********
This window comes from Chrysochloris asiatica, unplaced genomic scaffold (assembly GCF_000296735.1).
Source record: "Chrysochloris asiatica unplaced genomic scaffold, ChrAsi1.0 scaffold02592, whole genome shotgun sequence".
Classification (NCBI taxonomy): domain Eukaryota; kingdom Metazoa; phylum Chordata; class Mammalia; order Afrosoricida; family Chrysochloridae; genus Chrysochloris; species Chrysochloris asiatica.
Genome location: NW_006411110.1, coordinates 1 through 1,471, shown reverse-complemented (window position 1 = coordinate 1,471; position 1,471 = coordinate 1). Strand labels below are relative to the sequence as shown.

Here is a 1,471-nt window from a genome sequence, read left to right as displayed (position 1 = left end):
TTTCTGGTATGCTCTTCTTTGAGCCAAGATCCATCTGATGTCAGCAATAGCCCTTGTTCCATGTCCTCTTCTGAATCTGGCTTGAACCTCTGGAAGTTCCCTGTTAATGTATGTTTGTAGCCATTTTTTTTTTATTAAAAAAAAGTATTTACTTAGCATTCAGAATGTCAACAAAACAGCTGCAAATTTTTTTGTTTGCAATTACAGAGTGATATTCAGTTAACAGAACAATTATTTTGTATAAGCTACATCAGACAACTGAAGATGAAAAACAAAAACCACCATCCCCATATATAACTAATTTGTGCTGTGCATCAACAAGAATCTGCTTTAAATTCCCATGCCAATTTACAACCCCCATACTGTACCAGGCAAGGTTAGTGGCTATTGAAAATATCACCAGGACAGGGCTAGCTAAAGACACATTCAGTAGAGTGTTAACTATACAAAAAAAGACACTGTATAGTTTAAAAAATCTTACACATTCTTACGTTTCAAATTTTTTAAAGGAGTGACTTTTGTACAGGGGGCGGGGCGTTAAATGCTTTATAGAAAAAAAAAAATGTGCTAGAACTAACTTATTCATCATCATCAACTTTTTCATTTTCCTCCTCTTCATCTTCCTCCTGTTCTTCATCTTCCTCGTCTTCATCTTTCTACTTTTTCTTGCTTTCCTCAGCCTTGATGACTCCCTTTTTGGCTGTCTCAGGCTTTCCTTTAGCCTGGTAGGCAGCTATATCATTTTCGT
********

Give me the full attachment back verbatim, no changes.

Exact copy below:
This window comes from Chrysochloris asiatica, unplaced genomic scaffold (assembly GCF_000296735.1).
Source record: "Chrysochloris asiatica unplaced genomic scaffold, ChrAsi1.0 scaffold02592, whole genome shotgun sequence".
Classification (NCBI taxonomy): domain Eukaryota; kingdom Metazoa; phylum Chordata; class Mammalia; order Afrosoricida; family Chrysochloridae; genus Chrysochloris; species Chrysochloris asiatica.
Genome location: NW_006411110.1, coordinates 1 through 1,471, shown reverse-complemented (window position 1 = coordinate 1,471; position 1,471 = coordinate 1). Strand labels below are relative to the sequence as shown.

Here is a 1,471-nt window from a genome sequence, read left to right as displayed (position 1 = left end):
TTTCTGGTATGCTCTTCTTTGAGCCAAGATCCATCTGATGTCAGCAATAGCCCTTGTTCCATGTCCTCTTCTGAATCTGGCTTGAACCTCTGGAAGTTCCCTGTTAATGTATGTTTGTAGCCATTTTTTTTTTATTAAAAAAAAGTATTTACTTAGCATTCAGAATGTCAACAAAACAGCTGCAAATTTTTTTGTTTGCAATTACAGAGTGATATTCAGTTAACAGAACAATTATTTTGTATAAGCTACATCAGACAACTGAAGATGAAAAACAAAAACCACCATCCCCATATATAACTAATTTGTGCTGTGCATCAACAAGAATCTGCTTTAAATTCCCATGCCAATTTACAACCCCCATACTGTACCAGGCAAGGTTAGTGGCTATTGAAAATATCACCAGGACAGGGCTAGCTAAAGACACATTCAGTAGAGTGTTAACTATACAAAAAAAGACACTGTATAGTTTAAAAAATCTTACACATTCTTACGTTTCAAATTTTTTAAAGGAGTGACTTTTGTACAGGGGGCGGGGCGTTAAATGCTTTATAGAAAAAAAAAAATGTGCTAGAACTAACTTATTCATCATCATCAACTTTTTCATTTTCCTCCTCTTCATCTTCCTCCTGTTCTTCATCTTCCTCGTCTTCATCTTTCTACTTTTTCTTGCTTTCCTCAGCCTTGATGACTCCCTTTTTGGCTGTCTCAGGCTTTCCTTTAGCCTGGTAGGCAGCTATATCATTTTCGT